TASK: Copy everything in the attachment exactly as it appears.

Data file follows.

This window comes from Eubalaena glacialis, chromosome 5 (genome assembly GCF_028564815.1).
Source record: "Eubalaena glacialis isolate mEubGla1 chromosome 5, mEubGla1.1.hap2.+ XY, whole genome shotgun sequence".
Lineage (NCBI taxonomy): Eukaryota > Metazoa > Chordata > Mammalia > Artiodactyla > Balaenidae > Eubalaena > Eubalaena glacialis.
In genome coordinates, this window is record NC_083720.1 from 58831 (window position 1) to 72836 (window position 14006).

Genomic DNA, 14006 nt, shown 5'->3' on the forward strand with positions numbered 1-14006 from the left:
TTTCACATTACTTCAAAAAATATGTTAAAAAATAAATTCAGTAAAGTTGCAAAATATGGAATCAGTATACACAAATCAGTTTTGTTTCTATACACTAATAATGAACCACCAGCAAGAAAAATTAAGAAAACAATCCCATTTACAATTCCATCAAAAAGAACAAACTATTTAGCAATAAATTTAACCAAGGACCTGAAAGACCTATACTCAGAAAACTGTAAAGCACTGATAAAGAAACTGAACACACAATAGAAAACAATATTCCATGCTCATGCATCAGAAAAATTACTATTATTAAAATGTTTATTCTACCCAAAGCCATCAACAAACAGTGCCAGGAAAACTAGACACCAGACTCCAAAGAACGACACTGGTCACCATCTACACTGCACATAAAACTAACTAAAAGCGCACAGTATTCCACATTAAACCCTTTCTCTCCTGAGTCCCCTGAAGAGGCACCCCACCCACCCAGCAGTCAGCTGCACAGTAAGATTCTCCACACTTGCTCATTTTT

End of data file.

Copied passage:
This window comes from Eubalaena glacialis, chromosome 5 (genome assembly GCF_028564815.1).
Source record: "Eubalaena glacialis isolate mEubGla1 chromosome 5, mEubGla1.1.hap2.+ XY, whole genome shotgun sequence".
Lineage (NCBI taxonomy): Eukaryota > Metazoa > Chordata > Mammalia > Artiodactyla > Balaenidae > Eubalaena > Eubalaena glacialis.
In genome coordinates, this window is record NC_083720.1 from 58831 (window position 1) to 72836 (window position 14006).

Genomic DNA, 14006 nt, shown 5'->3' on the forward strand with positions numbered 1-14006 from the left:
TTTCACATTACTTCAAAAAATATGTTAAAAAATAAATTCAGTAAAGTTGCAAAATATGGAATCAGTATACACAAATCAGTTTTGTTTCTATACACTAATAATGAACCACCAGCAAGAAAAATTAAGAAAACAATCCCATTTACAATTCCATCAAAAAGAACAAACTATTTAGCAATAAATTTAACCAAGGACCTGAAAGACCTATACTCAGAAAACTGTAAAGCACTGATAAAGAAACTGAACACACAATAGAAAACAATATTCCATGCTCATGCATCAGAAAAATTACTATTATTAAAATGTTTATTCTACCCAAAGCCATCAACAAACAGTGCCAGGAAAACTAGACACCAGACTCCAAAGAACGACACTGGTCACCATCTACACTGCACATAAAACTAACTAAAAGCGCACAGTATTCCACATTAAACCCTTTCTCTCCTGAGTCCCCTGAAGAGGCACCCCACCCACCCAGCAGTCAGCTGCACAGTAAGATTCTCCACACTTGCTCATTTTT